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SECRETARÍA DE ESTADO DE INFRAESTRUCTURAS Y PLANIFICACIÓN MINISTERIO DE FOMENTO DIRECCIÓN GENERAL DE PLANIFICACIÓN Y COORDINACIÓN TERRITORIAL CENTRO DE ESTUDIOS Y EXPERIMENTACIÓN DE OBRAS PÚBLICAS Encuentro: “Tarificación” Progress from Theory to Practice in Europe? Phil Goodwin University College London Madrid, 25 de octubre de 2004
Tarificación y Fiscalidad PEIT Conference Madrid 25. 10. 2004 Progress from Theory to Practice in Europe? Phil Goodwin University College London
Background • We pay directly for use of rail, bus, taxis, lorries, usually indirectly for use of roads • Normally charged for direct costs eg fuel, wages, etc, but not for indirect costs of congestion, pollution, economic impacts… • Public funding for public transport is called ‘subsidy’ - but for public funding for roads is called ‘investment’
So transport pricing is distorted For two main different reasons: commercial prices are distorted by subsidies and taxes consumer prices are distorted by the absence of external effects (positive and negative)
Theory • Prices equal social marginal costs gives maximum benefit - if prices are more than this, people are discouraged from spending on activities that would bring benefit. If less, then people are encouraged to ‘buy’ travel whose benefit (to them) is less than costs (to everyone else) • theory is absolutely solid - but many loopholes which allow it to be ignored. . .
‘YES BUT. . . ’ • ‘yes but it’s not practical because of budget constraints’ • ‘yes but we are not ready yet because of imperfect knowledge’ • ‘yes but it’s only valid if all other prices in the whole economy are equal to marginal costs, and they are not’ • ‘yes but let’s start with another mode…’
Rebutting the buts budget constraints imperfect knowledge all other prices where to start? Cross ‘subsidise’ or value capture always - but the costs don’t go away! never - but direction can be calculated This is the problem
The Key Questions • Are external costs real or imaginary? • Can we measure them accurately enough? • Does charging for them have negative effects on the economy? • Who gains? Who loses? • What to do with the revenue? • Do price changes influence behaviour?
The key answers • • • Real or imaginary? Real Accurate? No, but enough for action Economy? Not charging is worse Gains? Yes overall, but not everybody Revenue? Must plough back Change behaviour? Small short run, large long run
Progress? - a mixed picture Cited as ‘successes’ • Progress to freight distance-based charging • port charges Sweden, air charges Switzerland, road charges Norway, London. . . • rail track and operation separation Cited as ‘failures’ • harmonisation of fuel tax • slow progress of congestion charging • rail track and operation separation
The thesis of 2 EU Agendas ‘Marginal cost pricing for all modes’ - but two quite different meanings and objectives fair competition between companies in different countries, from the common transport policy (often implies prices down) reducing social costs, from the sustainable transport policy (often implies prices up)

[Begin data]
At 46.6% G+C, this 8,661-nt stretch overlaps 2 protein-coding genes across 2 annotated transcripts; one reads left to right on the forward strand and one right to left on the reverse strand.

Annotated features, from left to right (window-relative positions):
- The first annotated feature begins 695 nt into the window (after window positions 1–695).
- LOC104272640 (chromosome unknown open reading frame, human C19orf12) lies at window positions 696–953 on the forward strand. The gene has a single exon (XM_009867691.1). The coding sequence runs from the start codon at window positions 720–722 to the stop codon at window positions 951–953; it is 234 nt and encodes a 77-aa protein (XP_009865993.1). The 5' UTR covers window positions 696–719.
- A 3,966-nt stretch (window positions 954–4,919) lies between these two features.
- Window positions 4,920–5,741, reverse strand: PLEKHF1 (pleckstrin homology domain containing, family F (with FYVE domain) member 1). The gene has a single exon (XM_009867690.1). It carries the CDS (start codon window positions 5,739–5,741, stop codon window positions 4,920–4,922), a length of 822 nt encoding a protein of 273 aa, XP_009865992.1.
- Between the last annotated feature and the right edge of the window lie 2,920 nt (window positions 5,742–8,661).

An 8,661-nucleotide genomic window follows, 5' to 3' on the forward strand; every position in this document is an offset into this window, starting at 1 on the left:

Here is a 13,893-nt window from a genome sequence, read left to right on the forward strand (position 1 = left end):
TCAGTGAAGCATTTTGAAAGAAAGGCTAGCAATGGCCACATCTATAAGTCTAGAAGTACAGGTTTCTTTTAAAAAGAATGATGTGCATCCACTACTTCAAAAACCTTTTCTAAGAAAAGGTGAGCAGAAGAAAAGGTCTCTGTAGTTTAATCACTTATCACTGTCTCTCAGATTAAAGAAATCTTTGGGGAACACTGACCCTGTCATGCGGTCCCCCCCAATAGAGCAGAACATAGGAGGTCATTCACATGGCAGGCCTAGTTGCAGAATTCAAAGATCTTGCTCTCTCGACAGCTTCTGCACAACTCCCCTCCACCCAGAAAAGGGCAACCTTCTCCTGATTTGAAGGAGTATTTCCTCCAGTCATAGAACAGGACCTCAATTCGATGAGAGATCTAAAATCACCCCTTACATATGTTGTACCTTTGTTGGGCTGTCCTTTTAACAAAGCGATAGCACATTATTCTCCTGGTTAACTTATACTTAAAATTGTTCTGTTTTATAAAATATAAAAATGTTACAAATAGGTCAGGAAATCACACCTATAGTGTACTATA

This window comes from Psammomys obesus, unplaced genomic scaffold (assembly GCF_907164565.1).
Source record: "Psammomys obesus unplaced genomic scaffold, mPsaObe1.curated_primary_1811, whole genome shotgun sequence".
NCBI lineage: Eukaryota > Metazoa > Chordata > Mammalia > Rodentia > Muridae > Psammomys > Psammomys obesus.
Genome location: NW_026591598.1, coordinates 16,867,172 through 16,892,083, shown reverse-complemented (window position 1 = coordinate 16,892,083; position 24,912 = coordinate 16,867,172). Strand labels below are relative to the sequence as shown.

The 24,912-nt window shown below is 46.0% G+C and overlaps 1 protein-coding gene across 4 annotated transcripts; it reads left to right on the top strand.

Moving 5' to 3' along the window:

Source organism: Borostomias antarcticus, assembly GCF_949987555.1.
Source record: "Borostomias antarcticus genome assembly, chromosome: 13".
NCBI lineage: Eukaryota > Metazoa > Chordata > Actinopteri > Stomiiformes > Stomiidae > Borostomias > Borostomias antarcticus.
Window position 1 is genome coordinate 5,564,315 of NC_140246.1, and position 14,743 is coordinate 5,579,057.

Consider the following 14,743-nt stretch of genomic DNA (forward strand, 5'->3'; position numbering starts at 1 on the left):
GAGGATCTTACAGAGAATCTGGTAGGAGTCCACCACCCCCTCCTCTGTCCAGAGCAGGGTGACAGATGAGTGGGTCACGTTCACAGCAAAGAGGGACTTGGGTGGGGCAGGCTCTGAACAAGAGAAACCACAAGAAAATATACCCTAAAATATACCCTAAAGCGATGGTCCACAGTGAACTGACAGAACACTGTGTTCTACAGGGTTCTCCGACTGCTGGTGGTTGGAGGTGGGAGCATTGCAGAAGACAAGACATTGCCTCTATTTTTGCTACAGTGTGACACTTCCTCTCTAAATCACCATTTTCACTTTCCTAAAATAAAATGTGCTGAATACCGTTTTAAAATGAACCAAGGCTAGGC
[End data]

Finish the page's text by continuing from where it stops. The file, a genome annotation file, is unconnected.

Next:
Caveat This does not mean ‘economy versus the environment’. The distinction is between a narrow and broad definition of ‘economy’ - ie based on commercial or social considerations. External costs are real economic costs. Consideration only of commercial private costs is now not a useful basis for transport policy.
The UK Strategy, 1998 ‘Enabling’ legislation - each city could choose whether to have road pricing If they said yes, then they could keep the money, and spend it on transport improvements (We did not expect London to be first, but the Mayor of London was an adventurer, and London had the worst congestion and the smallest proportion of car commuters)
The danger • The biggest distortion is the lack of road user charging, but the easiest pathway is to tackle public transport charging in the short run, roads in the long run… • This makes things worse before they get better, and makes the long run objective more difficult to achieve
Some information about London • Congestion charging started Feb 2003 Controversial, risk-taking Mayor • 21 sq. km of central London (1579 total) • Pay £ 5 (approx 7 euro) to drive in the zone, 07. 00 -18. 30 Mon-Fri. Pay by cash, post, www, or SMS on mobile phone. • Camera recognition of car numbers
Price Elasticity Greater Than Expected Tf. L Mid-point Forecast Outcome 1 st 6 months -20% chargeable vehicles + £ 120 m revenue 1 st year -30% chargeable vehicles +£ 68 m revenue est. 1 st year (also because of exemptions etc)
Lessons so far • More successful than expected (no ‘chaos’) • More popular than expected (no riots) • More rapid effect on the national policy debate than expected (controversial Mayor invited back into Labour Party, Government setting up more positive studies for national application - nobody waited for the five year monitoring results!)
Conclusion • The issue of road charging is the most important to solve… • And we need to remember that price is not the only tool of policy: there must be consistency with planning, physical management of the system, allocatioon of road capacity, ‘soft’ measures such as travel plans – and investment in new infrastructure is also distorted by wrong prices.